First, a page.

MTC TAIPAN The Waiting is Finally Over

Well, the waiting is finally over. MTC's Viper, Mamba and Cobra have now been joined by that most deadly snake of all - the Taipan. Before now, anyone wanting a no-frills scope would go for the Cobra, most hunters would chose the Mamba and most target shooters would choose the Viper, although there is plenty of room for crossover with the last two scopes. I both hunt vermin and shoot targets, and have owned both the Mamba and Viper. My three air rifles currently wear Vipers - but with the arrival of the Taipan, that all looks set to change. The Taipan most closely resembles the Viper in form and function, so that's the scope I'll be using as my MTC yardstick for this review.

MTC's team of Taipans currently includes a 4-16x50 and 6-24x56 in the familiar SCB reticule, and a 4-16x50 and 6-24x56 in the new AMD reticule. The scope reviewed here is the 6-24x56 with the AMD ret. Don't worry, the differences in the reticules will be explained later. This scope has a 30mm tube, an upgraded finish, a push-button operated red and green illuminated reticule, upgraded internals, selected optics and a sliding sunshade.

An optional sidewheel and double-strap mounts are also included in the box as well, plus a set of Allen keys, a battery for the IR and a set of tools to remove the lens covers. A scope cover is also included - not the velvet bag with the drawstring previously used, but a cover that can actually be kept on the rifle and taken off when in use. This is certainly one complete package - but is it any good? Well, let's begin by stating from the outset that the wait for the Taipan was well worth it. This is one snake that most definitely bites!


My first impressions of the Taipan were extremely positive. The thing which struck me most was the smoothness of the controls - the side parallax adjuster, the magnification ring and the fast-focus ring. With the Viper, the smoothness of these controls was something of a lucky dip. Of my three Vipers, two had stiff controls. One became smoother with time, while the other never did. Luckily the Taipan is not affected by any such drawback, with the controls being smooth and precise from the outset.


The finish of the scope is extremely good. It's a nice, solid, anodised matt black. The finish on the Viper came in for some criticism, but with my Vipers I never had a problem with the finish rubbing off of the scope body itself, just the usual high-wear points on the various controls. Is the finish on the Taipan any better? I don't yet know. The controls have been redesigned and look more robust, but only time will tell as to how well they fare with extended use. They are certainly easier to use as they offer a more positive grip, with or without gloves. I also compared the Taipan with my two fullbore scopes, a Bushnell Elite 4200 and 6500, and found the Taipan's finish to be just as good as the Elites'.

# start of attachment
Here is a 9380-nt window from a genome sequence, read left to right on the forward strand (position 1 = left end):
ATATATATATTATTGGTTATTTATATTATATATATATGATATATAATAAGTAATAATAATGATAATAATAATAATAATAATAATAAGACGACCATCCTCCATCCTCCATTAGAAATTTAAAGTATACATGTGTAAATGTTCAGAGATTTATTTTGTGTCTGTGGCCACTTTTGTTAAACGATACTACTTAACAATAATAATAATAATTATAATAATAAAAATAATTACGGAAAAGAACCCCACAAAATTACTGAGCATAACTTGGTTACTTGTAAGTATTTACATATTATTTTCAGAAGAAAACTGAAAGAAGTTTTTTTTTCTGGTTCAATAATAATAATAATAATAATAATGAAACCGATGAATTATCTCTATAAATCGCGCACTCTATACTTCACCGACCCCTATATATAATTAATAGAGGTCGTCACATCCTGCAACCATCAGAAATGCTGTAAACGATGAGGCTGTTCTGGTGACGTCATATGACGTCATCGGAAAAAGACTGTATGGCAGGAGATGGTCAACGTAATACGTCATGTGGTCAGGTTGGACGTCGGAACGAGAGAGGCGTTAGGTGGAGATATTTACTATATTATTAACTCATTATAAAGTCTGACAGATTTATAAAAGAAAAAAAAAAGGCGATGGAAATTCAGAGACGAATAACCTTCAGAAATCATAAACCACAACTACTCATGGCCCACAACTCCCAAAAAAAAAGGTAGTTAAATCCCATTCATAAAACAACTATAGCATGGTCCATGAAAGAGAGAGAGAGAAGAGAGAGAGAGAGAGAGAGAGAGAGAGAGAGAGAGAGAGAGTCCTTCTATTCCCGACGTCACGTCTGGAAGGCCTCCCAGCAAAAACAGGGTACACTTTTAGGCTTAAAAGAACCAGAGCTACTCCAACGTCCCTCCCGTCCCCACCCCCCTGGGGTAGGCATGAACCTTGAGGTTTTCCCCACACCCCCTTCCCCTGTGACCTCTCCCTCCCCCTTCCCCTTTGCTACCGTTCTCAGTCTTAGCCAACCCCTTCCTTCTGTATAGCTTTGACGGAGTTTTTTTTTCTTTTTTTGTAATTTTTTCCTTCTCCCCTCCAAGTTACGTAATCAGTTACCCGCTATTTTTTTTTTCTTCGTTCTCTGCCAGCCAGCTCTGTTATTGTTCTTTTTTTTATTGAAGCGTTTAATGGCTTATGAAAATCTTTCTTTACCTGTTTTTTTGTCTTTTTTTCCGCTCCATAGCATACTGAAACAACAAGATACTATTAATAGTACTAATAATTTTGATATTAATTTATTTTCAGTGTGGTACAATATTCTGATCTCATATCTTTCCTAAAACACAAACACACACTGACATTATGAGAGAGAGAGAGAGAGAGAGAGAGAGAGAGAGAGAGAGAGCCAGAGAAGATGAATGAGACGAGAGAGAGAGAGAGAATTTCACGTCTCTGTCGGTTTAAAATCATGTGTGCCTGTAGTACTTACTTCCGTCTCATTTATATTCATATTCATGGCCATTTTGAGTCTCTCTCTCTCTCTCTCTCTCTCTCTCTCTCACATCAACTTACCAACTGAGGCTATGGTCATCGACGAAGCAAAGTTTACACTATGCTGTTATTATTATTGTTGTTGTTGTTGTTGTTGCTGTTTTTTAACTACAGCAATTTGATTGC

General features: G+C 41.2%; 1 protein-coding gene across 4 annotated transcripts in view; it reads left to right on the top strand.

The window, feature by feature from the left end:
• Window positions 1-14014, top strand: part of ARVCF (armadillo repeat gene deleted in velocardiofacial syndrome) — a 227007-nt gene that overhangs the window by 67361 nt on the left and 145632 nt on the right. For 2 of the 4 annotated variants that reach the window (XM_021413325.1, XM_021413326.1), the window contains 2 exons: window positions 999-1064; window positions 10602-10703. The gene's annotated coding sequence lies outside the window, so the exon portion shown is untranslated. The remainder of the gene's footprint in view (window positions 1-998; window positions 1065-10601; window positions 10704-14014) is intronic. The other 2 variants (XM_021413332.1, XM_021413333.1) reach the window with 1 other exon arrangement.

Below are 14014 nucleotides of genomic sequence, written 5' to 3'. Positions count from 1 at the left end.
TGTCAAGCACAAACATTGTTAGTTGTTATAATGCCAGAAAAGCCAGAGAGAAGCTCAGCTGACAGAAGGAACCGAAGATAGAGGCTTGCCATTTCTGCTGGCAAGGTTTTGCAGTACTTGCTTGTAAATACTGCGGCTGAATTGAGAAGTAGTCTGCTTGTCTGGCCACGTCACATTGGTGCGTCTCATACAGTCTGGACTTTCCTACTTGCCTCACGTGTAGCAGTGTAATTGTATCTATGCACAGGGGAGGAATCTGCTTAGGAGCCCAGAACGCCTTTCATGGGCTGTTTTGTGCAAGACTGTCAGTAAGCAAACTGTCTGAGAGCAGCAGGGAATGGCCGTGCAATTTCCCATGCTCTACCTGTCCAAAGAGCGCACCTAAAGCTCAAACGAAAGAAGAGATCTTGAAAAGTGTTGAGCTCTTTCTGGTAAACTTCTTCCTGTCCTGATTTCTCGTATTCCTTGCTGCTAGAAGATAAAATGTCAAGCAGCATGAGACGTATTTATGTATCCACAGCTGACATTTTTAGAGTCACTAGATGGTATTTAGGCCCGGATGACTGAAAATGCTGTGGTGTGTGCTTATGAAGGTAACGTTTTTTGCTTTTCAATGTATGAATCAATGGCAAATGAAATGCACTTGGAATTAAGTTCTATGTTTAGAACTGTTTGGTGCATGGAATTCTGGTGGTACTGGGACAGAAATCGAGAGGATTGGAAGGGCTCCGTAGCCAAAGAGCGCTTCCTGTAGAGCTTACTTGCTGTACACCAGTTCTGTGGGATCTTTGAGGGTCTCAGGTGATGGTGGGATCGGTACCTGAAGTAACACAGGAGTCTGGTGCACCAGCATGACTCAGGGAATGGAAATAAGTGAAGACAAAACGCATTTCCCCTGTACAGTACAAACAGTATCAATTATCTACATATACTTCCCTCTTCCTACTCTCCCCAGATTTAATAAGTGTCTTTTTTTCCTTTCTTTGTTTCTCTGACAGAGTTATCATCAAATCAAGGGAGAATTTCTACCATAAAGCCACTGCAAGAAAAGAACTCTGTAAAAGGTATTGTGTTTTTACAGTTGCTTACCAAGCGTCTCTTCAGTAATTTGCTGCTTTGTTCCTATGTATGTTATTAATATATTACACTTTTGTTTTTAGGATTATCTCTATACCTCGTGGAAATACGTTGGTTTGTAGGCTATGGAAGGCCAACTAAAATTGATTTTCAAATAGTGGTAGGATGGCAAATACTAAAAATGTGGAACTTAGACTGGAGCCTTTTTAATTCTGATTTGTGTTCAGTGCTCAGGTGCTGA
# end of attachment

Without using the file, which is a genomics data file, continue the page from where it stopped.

A telescoping sunshade comes pre-fitted as standard. The sunshade can be quickly pulled out to its fullest extent or anywhere in between. Sunshades are ideal not just in very bright daytime conditions, but at night too, when they can be used to stop unwanted glare when you're out lamping. The benefit of the Taipan's sunshade is the fact that it's always available. While many shooters like to leave their sunshades permanently in place as they arguably "look cool", a sunshade should really be used only when it is actually needed, as you otherwise run the risk of depriving yourself of the maximum available light. With this system, everybody's happy as it takes just a couple of seconds to deploy the shade or close it back up. And if you really don't like it, then just take it off altogether.


The scope is fitted with the standard flip-open metal covers seen on the Viper, the objective cover attaching to the front of the pull-out sunshade. These covers can come loose with use, but the hinge screw can be tightened to avoid them flopping down. The covers clip in place when they are closed using a peg and slot system. The cover over the ocular lens was fine on my Taipan, but the one over the objective did not line up correctly. I've never been a fan of these covers and would immediately replace them with Butler Creeks if I owned the scope. Am I being picky? Yes, that's my job!


Two buttons on the face of the parallax adjuster allow you to illuminate the reticule in either red or green, toggling positively with a single push of each button - one for each colour - between various intensities of brightness. The scope will remember the last setting used when the feature is turned off then back on again. As with most battery-powered devices, it is best to take the battery out if the illuminated reticule feature will not be used for a while. I have illuminated reticules on many of my scopes, but only need to use them occasionally. With the Taipan, illumination may well be more necessary if you choose the AMD reticule rather than the SCB, which I'll explain below.